According to the article “Tax tips for a new business owner” by Tom Cooney and Crystal Faulkner on cincinnati.com, owner-employer entrepreneurs face special challenges and concerns when it comes to taxes. Cooney and Faulkner offer a brief look at the special tax considerations for the following types of businesses, but they recommend hiring a CPA or other tax specialist in order to explore your business’ unique tax requirements:

  • Partnerships and LLCs. Whether you are a partner in a partnership or a member of an LLC that is being treated as a partnership, your business’ income will transmit directly to you and be taxed on your individual income tax return. Even if the business’ income is not actually dispersed to you, self-employment taxes will likely apply to your business income. Furthermore, you will need to determine (through a complicated series of calculations and determinations) if your earned income is subject to the additional Medicare tax.
  • Corporations. There are two types of corporations aside from LLCs: S and C corporations. S corporations are not taxed on a corporate level, so all income transmits directly to you for tax purposes. But employment taxes (and Medicare taxes if, again, applicable) only apply to your salaried income. Cooney and Faulkner suggest keeping your salary somewhat (though not unrealistically) low and distributing business income elsewhere in order to reduce taxes. C corporations, on the other hand, are taxed at the corporate level, but again, only salaried income is subject to employment (and Medicare) taxes. Cooney and Faulkner suggest taking more business income as salary instead of as dividends because salaries are deductible at the corporate level, whereas dividends are not and are taxed again at the shareholder level.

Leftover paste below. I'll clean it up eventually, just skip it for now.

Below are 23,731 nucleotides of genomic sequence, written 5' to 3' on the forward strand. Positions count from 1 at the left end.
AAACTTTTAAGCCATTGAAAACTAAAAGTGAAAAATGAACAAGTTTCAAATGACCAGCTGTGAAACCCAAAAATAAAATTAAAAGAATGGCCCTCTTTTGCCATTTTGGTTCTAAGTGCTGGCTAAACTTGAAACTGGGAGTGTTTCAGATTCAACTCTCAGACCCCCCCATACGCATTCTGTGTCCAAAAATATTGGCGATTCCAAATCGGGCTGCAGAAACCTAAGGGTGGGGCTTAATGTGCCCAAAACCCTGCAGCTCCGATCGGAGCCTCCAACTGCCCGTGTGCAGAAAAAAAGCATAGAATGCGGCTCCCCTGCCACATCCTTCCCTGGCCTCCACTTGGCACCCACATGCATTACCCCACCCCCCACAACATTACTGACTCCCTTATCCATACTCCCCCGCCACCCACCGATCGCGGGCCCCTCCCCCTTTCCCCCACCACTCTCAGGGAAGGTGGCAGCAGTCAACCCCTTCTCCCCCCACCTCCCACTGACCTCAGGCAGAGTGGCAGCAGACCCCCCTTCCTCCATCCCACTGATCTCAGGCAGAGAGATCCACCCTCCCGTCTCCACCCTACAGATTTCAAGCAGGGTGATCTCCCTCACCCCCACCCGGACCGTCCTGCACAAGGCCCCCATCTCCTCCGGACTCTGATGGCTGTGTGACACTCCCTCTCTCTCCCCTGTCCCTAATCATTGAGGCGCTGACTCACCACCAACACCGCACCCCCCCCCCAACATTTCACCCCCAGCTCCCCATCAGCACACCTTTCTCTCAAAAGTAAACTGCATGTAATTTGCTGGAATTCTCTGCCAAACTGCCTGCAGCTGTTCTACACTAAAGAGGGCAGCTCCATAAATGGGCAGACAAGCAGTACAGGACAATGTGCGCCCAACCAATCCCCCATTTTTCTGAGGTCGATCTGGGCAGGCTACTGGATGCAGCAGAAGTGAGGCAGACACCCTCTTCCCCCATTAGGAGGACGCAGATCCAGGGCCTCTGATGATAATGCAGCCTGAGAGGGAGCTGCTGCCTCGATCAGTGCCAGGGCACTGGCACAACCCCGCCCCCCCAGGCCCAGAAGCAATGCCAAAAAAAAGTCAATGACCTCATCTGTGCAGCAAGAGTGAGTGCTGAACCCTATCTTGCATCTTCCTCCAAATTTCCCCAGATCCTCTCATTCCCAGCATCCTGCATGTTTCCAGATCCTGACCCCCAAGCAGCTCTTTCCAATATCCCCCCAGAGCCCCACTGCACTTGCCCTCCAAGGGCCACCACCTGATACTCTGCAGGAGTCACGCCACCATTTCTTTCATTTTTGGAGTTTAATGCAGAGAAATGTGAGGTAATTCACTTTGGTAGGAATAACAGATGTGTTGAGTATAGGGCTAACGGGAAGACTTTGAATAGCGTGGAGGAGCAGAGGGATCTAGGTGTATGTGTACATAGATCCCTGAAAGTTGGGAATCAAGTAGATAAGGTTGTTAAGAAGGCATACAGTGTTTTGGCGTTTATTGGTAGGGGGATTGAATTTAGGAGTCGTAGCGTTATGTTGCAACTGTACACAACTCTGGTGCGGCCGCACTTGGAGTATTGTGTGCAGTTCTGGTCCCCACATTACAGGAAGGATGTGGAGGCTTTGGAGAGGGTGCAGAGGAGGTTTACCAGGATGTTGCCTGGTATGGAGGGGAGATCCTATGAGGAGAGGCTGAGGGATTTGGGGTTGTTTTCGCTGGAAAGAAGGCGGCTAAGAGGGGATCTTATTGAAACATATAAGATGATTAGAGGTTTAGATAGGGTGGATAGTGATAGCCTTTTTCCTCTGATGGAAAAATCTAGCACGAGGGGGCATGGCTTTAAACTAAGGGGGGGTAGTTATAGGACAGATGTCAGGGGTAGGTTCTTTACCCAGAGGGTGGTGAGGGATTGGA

• Self-employment. If you are a sole-proprietor, partner or LLC member treated as one of the former, self-employment taxes apply to your business earnings, and you must pay both the employer and employee shares of the taxes. However, the employer portion of the taxes is deductible above the line on your individual tax return. In addition, there are other above the line deductions you can make as a self-employed person, such as 100 percent of health insurance costs for you, your spouse and your dependents; as well as retirement plan contributions. These above the line deductions are particularly important to take note of as they reduce overall adjusted gross income, which can be the key factor in dodging additional taxes and triggering certain tax breaks.

For more information on tax considerations, read the entire article here.